The Freilich Project supports research into the causes, the histories and the effects of ethnic, cultural, religious and sexual bigotry and animosity. It also promotes public discussion of how such intolerance can be combatted - and co-existence promoted - through educational and social programs. The Freilich Project runs a range of events including lectures, conferences and seminars, many of which are open to the public. An annual Small Grants Scheme supports emerging scholars in the field.
The Freilich Project was known as the Freilich Foundation from its establishment in July 1999 until December 2018. The Project is run by an advisory board and employs a Fellow to convene its activities. We welcome donations to continue the dialogue on prejudice and intolerance in our society.
The day I wish I had protested, by Herbert Freilich
In 1939 or 1940 I was 14 or 15 and a schoolboy at Sydney Grammar. I used to catch the bus outside Winns store in Oxford Street. At the bus-stop in Kings Cross a foreign-looking man asked the conductor a question — presumably a bus direction. He received a reply along the lines of: “Bloody reffo bastard. Learn to speak English why don't you. Get out of here.”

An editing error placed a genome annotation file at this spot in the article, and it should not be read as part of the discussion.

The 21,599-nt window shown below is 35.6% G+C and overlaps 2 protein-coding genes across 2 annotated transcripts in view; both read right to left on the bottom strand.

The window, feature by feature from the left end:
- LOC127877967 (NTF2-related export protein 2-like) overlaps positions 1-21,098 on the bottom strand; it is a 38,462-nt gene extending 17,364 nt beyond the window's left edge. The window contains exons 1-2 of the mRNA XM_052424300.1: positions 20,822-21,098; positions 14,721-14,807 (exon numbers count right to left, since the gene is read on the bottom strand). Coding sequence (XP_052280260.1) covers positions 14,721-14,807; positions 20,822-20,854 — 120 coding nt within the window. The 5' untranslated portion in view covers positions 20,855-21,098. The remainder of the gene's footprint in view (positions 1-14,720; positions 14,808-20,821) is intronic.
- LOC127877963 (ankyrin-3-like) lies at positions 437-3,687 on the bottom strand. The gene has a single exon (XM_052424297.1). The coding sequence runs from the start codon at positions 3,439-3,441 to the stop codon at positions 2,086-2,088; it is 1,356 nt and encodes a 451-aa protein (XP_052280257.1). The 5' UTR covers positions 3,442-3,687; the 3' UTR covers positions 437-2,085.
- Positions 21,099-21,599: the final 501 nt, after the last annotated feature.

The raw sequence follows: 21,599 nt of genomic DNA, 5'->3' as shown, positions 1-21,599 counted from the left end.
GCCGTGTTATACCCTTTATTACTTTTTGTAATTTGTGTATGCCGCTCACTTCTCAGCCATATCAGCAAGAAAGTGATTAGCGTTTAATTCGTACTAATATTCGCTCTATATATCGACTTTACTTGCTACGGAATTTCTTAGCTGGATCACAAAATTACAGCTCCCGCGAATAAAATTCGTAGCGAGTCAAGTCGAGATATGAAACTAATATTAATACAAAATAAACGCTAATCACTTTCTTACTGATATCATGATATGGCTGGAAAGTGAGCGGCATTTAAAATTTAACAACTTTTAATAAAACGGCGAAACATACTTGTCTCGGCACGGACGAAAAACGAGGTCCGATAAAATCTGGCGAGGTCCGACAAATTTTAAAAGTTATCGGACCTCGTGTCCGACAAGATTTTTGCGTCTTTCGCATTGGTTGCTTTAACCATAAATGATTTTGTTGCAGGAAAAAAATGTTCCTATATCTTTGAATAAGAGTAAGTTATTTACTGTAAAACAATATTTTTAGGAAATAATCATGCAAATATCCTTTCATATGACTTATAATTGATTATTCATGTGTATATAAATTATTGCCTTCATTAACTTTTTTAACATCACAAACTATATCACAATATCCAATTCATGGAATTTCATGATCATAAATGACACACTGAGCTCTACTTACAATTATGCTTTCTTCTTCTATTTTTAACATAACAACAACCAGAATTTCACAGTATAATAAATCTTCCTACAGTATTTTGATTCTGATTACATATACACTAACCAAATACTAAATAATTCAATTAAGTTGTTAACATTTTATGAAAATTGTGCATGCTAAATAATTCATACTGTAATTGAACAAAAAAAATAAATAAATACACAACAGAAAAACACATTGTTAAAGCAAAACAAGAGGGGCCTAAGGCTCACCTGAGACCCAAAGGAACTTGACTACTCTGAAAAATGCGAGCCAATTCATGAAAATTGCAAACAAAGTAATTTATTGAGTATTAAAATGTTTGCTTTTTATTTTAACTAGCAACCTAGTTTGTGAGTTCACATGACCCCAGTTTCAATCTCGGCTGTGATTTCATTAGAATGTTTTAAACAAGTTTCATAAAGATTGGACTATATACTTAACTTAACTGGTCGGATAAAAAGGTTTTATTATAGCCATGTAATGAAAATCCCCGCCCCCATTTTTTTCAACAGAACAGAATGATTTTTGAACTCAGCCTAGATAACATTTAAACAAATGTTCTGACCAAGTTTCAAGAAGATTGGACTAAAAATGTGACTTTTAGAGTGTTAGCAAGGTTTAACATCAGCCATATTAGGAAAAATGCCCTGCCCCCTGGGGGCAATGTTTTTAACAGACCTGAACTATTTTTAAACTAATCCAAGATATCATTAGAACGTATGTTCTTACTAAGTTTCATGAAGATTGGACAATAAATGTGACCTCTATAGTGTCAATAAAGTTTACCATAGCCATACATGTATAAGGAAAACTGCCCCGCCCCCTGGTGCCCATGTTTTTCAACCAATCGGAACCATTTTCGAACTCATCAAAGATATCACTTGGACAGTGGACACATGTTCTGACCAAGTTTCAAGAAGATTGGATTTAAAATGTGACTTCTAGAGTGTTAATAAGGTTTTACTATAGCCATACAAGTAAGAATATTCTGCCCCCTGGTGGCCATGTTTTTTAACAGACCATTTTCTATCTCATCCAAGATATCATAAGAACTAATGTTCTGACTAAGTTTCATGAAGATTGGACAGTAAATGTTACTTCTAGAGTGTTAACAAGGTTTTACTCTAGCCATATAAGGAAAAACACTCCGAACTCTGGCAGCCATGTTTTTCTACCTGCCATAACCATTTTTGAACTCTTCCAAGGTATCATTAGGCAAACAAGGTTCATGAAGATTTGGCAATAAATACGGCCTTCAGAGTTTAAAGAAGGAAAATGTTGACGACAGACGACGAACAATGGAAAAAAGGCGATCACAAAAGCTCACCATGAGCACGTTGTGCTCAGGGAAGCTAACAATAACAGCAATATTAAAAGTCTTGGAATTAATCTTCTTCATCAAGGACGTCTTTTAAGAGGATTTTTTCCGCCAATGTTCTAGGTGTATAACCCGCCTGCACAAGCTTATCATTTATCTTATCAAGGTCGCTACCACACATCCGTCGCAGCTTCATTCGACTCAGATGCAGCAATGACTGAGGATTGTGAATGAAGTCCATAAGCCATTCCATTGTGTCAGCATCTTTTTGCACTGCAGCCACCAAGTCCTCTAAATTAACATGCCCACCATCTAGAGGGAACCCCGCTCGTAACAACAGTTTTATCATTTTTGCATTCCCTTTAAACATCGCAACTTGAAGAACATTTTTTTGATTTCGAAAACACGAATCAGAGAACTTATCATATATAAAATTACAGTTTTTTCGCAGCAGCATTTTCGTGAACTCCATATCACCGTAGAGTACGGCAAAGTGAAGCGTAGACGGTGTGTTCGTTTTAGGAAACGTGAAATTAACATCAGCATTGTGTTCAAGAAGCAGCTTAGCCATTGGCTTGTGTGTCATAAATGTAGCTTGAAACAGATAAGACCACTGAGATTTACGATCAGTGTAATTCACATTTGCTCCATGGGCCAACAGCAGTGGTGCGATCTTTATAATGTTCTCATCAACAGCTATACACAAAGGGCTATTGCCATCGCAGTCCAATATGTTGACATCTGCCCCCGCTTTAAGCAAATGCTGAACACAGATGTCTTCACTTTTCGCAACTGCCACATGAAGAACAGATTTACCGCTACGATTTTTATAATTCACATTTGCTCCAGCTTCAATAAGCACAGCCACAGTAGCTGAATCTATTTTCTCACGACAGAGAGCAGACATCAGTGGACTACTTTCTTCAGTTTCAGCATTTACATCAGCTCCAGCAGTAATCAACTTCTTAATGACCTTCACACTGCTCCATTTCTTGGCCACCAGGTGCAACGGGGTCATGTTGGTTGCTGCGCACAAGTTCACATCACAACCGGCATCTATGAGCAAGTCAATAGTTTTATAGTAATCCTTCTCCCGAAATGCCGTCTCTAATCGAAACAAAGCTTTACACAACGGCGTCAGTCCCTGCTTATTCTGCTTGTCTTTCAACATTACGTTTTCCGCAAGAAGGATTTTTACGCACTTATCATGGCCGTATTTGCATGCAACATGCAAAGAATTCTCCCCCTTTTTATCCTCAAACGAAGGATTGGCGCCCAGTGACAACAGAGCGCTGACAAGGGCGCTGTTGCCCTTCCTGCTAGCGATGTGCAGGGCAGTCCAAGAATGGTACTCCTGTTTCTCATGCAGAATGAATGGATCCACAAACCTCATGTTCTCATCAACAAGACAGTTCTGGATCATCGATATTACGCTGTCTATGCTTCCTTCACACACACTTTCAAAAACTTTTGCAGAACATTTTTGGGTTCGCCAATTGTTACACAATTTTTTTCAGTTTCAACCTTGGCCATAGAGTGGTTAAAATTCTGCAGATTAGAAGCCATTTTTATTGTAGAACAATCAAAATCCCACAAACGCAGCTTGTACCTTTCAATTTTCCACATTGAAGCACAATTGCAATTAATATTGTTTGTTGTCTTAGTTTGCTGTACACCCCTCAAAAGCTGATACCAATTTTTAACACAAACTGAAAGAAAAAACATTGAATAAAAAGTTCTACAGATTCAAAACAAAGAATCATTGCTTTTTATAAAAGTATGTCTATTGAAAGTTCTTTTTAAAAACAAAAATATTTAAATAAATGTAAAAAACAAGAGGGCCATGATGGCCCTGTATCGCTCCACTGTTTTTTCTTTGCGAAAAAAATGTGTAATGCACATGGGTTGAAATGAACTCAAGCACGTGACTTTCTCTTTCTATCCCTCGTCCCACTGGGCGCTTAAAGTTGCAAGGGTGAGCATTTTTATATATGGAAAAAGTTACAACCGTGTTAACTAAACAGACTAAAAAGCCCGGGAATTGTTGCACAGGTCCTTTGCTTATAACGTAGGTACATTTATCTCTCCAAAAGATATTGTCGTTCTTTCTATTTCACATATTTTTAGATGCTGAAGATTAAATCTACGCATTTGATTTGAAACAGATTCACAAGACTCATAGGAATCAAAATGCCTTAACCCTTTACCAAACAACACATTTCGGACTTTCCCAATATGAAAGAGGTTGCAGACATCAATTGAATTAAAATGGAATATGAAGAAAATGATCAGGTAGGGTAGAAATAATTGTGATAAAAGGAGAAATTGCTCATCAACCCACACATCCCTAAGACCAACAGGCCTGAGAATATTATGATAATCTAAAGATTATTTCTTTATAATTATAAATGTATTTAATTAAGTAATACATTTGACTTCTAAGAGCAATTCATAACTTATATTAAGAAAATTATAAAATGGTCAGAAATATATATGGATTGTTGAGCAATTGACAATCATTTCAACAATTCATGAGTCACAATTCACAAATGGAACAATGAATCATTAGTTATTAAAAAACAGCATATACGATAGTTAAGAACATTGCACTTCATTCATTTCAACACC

The conductor pulled the cord and the bus left leaving the man standing off the kerb. I was shocked. I was even more shocked at the reaction of the bus passengers. “Good on you mate. That’s the way to talk them. Reffo bastards. etc.”
I was stunned. I felt I should stand up and protest. But I didn’t. I sat silent. And have felt ashamed of myself ever since.
Perhaps the Foundation on Bigotry is the protest I did not make 60 years ago.